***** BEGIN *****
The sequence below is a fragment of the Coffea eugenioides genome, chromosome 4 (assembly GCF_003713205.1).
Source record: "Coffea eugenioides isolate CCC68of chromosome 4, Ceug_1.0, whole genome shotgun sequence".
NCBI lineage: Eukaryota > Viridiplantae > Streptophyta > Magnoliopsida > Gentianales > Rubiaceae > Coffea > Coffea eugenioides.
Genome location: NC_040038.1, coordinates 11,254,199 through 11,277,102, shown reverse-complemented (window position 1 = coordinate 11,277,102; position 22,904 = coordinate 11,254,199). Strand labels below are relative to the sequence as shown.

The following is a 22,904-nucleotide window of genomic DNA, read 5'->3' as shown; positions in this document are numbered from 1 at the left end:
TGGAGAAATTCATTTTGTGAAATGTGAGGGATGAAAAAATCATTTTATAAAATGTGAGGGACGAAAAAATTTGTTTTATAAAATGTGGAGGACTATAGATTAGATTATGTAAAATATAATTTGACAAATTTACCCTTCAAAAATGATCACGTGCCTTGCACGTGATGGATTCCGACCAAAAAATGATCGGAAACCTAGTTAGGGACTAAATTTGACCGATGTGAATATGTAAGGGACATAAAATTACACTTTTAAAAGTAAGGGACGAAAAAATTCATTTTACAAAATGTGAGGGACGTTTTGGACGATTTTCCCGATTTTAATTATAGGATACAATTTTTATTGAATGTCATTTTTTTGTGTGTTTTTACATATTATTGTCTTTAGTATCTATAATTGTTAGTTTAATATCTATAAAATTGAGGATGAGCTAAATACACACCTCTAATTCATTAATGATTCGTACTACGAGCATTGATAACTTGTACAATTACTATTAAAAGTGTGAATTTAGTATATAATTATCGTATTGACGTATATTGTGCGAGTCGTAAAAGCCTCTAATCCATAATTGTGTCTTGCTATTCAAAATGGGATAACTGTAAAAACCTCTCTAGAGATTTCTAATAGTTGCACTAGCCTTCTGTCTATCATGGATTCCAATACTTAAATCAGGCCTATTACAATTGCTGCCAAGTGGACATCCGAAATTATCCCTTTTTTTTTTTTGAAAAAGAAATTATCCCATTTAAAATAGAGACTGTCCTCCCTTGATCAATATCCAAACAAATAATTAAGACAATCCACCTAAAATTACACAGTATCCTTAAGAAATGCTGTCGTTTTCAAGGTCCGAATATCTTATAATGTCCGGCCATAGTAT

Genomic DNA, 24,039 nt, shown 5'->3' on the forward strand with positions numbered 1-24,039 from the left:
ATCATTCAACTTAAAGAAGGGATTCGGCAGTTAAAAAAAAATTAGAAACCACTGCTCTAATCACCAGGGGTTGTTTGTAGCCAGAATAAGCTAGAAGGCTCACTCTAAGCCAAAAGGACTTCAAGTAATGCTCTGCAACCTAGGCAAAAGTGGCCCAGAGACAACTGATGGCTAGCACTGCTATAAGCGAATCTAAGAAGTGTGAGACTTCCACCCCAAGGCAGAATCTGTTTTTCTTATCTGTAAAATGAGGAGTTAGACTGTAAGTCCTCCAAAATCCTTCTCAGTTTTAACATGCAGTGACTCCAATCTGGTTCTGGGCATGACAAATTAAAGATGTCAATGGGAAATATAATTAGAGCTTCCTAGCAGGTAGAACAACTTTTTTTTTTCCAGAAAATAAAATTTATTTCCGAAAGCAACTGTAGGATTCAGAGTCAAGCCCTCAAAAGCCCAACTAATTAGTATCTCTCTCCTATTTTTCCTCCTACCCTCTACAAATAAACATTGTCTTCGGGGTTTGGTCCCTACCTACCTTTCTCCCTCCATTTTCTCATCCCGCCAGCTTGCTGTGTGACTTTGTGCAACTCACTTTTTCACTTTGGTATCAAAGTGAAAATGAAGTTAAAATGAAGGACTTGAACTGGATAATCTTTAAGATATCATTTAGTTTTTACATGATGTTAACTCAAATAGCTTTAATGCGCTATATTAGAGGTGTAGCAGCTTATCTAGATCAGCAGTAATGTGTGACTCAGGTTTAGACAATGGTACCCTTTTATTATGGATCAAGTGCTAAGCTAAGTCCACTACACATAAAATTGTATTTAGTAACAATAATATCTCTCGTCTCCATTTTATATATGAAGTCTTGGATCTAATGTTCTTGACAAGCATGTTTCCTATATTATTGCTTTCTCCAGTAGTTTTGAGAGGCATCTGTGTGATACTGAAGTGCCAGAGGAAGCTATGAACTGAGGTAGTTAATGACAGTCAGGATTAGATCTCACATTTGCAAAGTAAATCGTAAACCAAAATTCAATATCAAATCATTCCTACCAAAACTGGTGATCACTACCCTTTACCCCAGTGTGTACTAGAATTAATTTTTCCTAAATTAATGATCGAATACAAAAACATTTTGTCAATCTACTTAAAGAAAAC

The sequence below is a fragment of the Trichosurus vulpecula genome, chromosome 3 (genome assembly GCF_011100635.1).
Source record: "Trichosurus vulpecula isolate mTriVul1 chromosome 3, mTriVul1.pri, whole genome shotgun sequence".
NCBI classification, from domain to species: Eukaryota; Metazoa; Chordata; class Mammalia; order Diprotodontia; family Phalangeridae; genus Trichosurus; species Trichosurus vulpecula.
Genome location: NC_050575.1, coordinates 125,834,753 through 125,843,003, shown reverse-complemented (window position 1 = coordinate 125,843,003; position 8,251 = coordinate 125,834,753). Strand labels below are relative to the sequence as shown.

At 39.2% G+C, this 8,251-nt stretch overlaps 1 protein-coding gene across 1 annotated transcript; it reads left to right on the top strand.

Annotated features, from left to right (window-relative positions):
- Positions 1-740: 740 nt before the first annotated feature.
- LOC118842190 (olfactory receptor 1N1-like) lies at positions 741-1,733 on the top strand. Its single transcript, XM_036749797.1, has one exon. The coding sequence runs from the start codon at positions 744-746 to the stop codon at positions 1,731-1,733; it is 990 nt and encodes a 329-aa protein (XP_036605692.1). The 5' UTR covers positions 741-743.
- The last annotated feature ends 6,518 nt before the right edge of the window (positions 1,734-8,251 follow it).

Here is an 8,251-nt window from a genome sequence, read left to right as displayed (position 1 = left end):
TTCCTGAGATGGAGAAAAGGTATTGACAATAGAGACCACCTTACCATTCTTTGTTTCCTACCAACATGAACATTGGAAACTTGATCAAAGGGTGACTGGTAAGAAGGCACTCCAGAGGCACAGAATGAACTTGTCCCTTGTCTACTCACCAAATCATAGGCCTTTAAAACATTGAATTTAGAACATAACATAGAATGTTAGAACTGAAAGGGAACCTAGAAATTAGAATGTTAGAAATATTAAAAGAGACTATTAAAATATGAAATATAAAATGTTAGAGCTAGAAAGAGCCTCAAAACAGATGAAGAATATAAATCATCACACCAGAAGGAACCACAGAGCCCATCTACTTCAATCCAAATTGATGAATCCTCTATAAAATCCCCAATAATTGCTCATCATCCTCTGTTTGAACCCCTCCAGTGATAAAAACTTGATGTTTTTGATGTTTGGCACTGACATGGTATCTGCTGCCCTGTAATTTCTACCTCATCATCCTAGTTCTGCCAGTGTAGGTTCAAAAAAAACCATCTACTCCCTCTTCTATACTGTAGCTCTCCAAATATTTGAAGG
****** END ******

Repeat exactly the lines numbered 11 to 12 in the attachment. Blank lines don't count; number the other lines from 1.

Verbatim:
NCBI classification, from domain to species: Eukaryota; Metazoa; Chordata; class Mammalia; order Diprotodontia; family Phalangeridae; genus Trichosurus; species Trichosurus vulpecula.
Genome location: NC_050575.1, coordinates 125,834,753 through 125,843,003, shown reverse-complemented (window position 1 = coordinate 125,843,003; position 8,251 = coordinate 125,834,753). Strand labels below are relative to the sequence as shown.